Bottom Line: Studies have repeatedly shown that victims of child maltreatment report significantly more adverse life outcomes than non-victims.Data will be analyzed using a longitudinal multi-level analysis.NTR3674, funded by ZonMw, project 15700.2012.

View Article: PubMed Central - HTML - PubMed

Affiliation: Netherlands Institute of Mental Health and Addiction, Trimbos Institute, PO Box 725, Utrecht, 3500 AS, Netherlands. funger@trimbos.nl.

ABSTRACT

Background: Child maltreatment is recognized as a widespread problem with huge implications for mental health and quality of life. Studies have repeatedly shown that victims of child maltreatment report significantly more adverse life outcomes than non-victims. The main objective of the study is (1) to examine the mental health and quality of life of maltreated children over a 1.5 year period beginning shortly after a report has been filed with an Advies- en Meldpunt Kindermishandeling (AMK) (advice and reporting center on child abuse and neglect). Secondary objectives are: (2) to examine how relevant determinants influence the mental health and quality of life of maltreated children, and (3) to examine differences in mental health and quality of life outcomes when comparing families of Dutch origin with families originating from Morocco and Suriname.

Methods/design: A prospective study will be performed, in which parent-child dyads will be followed over a 1.5 year period. Participants will be recruited shortly after the report to the AMK and they will be asked to complete a questionnaire four times, at baseline and every six months thereafter. Data will be analyzed using a longitudinal multi-level analysis.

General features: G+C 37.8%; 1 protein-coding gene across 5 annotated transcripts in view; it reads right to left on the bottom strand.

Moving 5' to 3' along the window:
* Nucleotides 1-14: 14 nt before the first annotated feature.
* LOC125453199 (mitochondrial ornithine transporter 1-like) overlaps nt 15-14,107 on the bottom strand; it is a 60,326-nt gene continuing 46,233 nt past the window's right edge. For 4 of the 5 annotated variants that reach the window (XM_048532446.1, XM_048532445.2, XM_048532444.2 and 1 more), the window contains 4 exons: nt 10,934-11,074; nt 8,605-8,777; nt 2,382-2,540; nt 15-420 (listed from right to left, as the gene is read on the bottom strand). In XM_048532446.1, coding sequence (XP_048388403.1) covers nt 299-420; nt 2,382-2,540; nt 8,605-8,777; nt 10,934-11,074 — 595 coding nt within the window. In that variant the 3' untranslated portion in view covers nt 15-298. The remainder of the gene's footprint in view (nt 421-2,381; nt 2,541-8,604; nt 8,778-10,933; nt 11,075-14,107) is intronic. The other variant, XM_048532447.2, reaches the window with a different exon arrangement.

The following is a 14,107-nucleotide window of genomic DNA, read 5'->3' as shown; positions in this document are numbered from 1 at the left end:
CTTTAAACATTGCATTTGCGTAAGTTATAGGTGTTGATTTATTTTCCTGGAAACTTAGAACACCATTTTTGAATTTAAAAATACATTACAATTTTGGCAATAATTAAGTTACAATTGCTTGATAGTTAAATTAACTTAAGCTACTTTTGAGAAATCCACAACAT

Discussion: The study is expected to yield evidence about the mental health and quality of life of maltreated children and about determinants that influence their mental health and quality of life outcomes. Strengths of this study are (1) the design which makes it possible to start examining outcomes shortly after or even during the actual maltreatment and to follow parent-child dyads for 1.5 years, and (2) asking children as informants about their own situation by making use of self-report questionnaires as much as possible. Limitations include the risks of selection bias and loss to follow-up during 1.5 years of data collection.

Trial registration: NTR3674, funded by ZonMw, project 15700.2012.

Show MeSH
Related in: MedlinePlus